LGBTQIA+ students and groups oppose transwomen discrimination in EARIST

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This article is available in Pilipino

LGBTQIA+ students and groups at the Eulogio Amang Rodriguez Institute of Science and Technology (EARIST) demanded recognition of the right of transgender students to sport their long hair as part of their gender identity. They protested under the leadership of Bahaghari-EARIST at its campus in Santa Mesa, Manila on March 15 amid the ban on transwoman students from enrolling until they cut their hair.

“Education should be for everyone—regardless of students’ sexual orientation, gender identity, and gender expression,” according to JP Brillantes, a transwoman student-leader and Bahaghari-EARIST representative. As early as October 2023, students expressed opposition to such a policy.

EARIST’s ban on enrolling some students for being “trans” is against the right to education and is a clear form of gender discrimination, she said. In addition to being forced to cut their hair to conform to the EARIST policy, they are also not allowed to wear uniforms that match their gender.

“We LGBT people should be given space in public institutions like EARIST and demand the scrapping of outdated policies regarding uniforms and grooming. Long hair and female uniforms have never been an obstacle to our studies,” added Brillantes.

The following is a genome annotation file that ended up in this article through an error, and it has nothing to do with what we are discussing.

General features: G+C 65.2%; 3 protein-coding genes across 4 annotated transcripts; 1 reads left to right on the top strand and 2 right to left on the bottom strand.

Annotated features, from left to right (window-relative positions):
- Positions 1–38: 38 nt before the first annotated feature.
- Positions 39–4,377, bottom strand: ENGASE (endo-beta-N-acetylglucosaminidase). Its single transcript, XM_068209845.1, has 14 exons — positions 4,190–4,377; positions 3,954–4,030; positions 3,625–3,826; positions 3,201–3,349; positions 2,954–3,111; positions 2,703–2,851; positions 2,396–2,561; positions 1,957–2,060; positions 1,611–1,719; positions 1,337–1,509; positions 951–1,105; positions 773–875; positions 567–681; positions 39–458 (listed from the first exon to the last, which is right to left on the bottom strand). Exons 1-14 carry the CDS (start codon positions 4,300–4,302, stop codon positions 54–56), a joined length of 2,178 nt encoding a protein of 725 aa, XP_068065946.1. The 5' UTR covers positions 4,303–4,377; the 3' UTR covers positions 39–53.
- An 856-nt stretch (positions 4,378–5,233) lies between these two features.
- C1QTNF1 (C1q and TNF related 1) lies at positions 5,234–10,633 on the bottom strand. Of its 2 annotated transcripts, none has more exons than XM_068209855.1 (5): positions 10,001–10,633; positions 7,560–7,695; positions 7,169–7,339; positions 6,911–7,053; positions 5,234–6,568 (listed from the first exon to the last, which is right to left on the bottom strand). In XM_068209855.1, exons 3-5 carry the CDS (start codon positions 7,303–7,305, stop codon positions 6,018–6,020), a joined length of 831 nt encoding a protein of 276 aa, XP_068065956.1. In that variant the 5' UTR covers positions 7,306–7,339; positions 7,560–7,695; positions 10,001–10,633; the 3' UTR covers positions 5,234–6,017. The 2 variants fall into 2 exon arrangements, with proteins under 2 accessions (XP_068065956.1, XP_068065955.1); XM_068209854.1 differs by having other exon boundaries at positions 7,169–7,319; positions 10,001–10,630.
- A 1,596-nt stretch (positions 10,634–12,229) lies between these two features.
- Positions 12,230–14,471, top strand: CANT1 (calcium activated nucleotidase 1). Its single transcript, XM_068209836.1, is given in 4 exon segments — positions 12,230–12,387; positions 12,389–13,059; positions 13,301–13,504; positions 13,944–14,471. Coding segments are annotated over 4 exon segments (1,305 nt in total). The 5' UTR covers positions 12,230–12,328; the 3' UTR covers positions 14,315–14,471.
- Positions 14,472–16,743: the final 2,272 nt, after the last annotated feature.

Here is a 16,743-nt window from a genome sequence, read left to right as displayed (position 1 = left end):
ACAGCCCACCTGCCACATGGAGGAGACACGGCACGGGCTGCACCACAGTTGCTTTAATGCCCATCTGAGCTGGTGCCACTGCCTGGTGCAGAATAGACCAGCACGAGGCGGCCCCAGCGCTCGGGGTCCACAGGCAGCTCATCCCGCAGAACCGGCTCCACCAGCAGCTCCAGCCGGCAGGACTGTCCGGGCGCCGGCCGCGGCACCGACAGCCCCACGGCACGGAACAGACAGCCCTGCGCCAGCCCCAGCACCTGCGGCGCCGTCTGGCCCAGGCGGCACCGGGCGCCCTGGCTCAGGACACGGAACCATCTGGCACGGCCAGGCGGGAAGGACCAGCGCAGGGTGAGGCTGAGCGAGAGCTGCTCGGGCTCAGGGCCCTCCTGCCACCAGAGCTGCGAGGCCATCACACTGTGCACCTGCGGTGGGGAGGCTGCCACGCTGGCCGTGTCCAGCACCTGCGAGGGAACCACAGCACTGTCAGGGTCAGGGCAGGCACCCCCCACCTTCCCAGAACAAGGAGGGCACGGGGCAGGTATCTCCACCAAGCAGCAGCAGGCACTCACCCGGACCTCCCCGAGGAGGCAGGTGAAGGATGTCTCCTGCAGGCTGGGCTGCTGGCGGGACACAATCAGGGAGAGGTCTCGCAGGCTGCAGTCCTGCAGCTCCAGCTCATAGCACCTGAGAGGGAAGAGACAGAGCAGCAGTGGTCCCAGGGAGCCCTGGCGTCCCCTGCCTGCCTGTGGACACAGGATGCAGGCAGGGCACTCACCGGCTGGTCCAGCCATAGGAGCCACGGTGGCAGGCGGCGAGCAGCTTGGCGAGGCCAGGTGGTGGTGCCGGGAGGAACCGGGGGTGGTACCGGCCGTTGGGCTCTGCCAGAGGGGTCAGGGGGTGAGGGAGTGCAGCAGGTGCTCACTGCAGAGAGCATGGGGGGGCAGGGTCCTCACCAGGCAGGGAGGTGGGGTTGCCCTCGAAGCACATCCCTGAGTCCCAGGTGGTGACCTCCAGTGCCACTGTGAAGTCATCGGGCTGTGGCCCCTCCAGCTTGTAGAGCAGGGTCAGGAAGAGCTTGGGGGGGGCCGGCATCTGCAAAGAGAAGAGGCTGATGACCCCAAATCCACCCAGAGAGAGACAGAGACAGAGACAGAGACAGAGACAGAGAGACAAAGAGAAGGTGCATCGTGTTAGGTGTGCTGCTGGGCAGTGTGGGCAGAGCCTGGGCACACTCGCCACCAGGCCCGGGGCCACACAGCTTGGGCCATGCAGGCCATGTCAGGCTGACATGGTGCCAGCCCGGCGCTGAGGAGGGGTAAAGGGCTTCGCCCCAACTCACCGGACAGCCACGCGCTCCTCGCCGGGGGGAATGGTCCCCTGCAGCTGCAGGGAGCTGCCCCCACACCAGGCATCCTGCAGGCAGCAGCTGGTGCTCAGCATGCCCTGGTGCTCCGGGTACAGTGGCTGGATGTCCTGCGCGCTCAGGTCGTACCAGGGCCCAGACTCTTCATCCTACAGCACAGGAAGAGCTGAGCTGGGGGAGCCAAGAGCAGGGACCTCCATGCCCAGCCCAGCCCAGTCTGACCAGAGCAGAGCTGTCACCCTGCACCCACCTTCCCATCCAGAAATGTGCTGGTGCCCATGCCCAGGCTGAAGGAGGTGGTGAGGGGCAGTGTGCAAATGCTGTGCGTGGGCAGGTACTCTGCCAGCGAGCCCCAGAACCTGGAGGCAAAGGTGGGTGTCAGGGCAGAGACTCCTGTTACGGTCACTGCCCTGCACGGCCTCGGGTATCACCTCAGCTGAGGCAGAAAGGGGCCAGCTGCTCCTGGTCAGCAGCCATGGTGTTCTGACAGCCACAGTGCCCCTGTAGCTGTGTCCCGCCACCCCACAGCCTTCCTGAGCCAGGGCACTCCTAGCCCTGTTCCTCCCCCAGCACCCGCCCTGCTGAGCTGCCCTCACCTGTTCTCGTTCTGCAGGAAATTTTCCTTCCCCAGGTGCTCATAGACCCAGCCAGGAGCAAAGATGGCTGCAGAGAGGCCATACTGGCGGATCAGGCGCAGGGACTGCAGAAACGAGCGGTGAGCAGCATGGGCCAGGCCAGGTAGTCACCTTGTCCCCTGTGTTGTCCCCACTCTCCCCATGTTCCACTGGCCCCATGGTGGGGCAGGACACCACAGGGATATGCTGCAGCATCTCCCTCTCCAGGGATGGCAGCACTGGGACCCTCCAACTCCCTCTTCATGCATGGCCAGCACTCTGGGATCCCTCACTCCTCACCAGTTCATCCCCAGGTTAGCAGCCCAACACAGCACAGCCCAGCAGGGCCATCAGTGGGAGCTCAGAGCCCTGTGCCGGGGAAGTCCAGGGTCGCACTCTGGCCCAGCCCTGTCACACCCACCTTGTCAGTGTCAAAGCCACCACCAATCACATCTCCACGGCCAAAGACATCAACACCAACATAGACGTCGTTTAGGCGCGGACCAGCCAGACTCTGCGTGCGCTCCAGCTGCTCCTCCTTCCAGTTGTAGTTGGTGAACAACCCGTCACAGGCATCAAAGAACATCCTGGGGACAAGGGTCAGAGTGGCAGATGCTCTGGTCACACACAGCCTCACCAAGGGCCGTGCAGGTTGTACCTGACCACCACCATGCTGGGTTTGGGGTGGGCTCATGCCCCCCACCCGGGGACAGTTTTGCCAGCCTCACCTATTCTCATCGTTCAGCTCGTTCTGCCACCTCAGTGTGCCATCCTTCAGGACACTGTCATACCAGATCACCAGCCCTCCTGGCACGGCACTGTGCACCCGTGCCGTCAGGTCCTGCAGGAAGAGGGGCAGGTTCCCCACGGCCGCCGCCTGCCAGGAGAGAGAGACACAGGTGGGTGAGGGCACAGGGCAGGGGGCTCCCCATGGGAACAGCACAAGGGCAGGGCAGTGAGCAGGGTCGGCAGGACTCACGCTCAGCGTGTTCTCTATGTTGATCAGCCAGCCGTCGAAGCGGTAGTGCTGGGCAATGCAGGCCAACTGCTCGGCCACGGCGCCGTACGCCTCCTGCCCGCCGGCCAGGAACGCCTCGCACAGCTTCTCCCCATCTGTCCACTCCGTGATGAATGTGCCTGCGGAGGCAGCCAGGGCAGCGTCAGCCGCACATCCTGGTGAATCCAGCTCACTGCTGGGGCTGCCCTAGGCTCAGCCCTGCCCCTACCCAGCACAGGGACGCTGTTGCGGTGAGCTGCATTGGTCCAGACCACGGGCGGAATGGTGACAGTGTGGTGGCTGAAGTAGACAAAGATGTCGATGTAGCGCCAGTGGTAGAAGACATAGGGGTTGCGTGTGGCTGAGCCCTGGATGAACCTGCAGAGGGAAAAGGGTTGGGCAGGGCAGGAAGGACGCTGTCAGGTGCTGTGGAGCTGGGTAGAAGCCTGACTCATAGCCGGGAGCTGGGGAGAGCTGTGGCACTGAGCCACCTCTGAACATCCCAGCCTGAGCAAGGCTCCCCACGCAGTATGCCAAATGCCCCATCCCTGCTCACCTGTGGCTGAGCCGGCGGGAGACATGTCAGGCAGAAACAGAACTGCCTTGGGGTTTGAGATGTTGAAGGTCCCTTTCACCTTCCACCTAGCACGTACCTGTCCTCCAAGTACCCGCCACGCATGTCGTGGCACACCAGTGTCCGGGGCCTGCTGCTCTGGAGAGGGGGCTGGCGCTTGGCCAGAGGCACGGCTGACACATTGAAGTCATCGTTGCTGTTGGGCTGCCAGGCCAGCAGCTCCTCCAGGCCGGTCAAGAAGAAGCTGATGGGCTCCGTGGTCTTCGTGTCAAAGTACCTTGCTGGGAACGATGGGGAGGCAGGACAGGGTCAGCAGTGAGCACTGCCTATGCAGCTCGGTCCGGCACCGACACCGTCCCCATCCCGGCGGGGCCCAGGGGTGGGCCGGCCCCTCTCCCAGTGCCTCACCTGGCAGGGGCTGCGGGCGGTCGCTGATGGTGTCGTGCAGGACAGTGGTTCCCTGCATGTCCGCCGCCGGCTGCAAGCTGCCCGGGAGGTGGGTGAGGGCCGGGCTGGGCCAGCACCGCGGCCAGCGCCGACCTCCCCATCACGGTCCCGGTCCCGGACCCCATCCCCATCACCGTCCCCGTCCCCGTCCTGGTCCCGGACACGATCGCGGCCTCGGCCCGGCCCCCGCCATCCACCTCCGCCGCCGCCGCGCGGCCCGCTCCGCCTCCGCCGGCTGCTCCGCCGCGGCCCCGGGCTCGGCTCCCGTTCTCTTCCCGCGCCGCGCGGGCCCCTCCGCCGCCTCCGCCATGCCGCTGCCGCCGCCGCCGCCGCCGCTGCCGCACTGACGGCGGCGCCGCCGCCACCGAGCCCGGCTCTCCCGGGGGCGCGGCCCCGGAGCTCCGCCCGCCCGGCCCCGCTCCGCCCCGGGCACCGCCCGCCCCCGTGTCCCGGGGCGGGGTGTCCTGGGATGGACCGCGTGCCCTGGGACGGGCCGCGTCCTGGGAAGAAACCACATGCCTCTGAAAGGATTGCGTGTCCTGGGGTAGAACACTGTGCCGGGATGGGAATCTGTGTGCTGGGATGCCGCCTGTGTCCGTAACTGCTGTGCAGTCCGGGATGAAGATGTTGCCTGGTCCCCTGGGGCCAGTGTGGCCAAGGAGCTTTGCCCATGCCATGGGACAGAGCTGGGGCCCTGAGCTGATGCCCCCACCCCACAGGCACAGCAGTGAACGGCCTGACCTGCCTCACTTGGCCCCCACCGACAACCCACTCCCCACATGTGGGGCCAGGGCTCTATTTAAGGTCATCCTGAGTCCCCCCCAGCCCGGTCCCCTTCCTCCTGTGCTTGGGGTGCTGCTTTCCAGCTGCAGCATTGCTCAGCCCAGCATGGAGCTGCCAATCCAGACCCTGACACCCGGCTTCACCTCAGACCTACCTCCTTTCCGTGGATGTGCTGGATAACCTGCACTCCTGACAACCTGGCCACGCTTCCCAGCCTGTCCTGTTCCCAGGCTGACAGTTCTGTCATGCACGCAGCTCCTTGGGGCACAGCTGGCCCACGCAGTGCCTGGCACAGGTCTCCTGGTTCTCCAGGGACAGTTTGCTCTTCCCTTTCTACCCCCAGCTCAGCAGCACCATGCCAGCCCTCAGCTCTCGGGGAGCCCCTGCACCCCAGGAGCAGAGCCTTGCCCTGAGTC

According to her, in fact, “LGBTQIA+ youth achieve their full potential when given the opportunity to express themselves.” Despite their long-standing appeal, the university did not respond immediately and even led to forcing transwomen students to cut their hair.

In the protest launched on campus, attendees burned a large paper symbolizing the EARIST Student Hand Book in protest of its anti-student provision that does not recognize transgender gender expression.

Various groups have also expressed support for the Bahaghari-Earist fight. “The National Union of Students of the Philippines (NUSP) strongly condemns the violation of students’ right to self-identity in EARIST and all other colleges and universities that bind students to ‘corporate standards’,” according to NUSP.

Amid the clamor of the groups, the Commission on Higher Education (Ched) was forced to call a meeting on March 15 with Bahaghari-Earist’s representative and university management.

It was agreed at this meeting that all students would be allowed to enroll no matter how long their hair was and what uniform they want to wear. Sections in the EARIST Handbook related to “grooming and uniform” have also been temporarily suspended while an inclusive policy is being developed.

In this regard, Bahaghari’s national office expressed its continuous campaign to ensure that the new policies to be developed in EARIST are inclusive. The group says it will continue to dialogue with CHED to formalize the mandate that all students in universities and campuses under the agency should be allowed to freely express themselves and their gender through grooming and uniform policies.

Bahaghari vowed not to stop as long as students in every corner of the Philippines suffer from discrimination due to their gender.

AB: LGBTQIA+ students and groups oppose transwomen discrimination in EARIST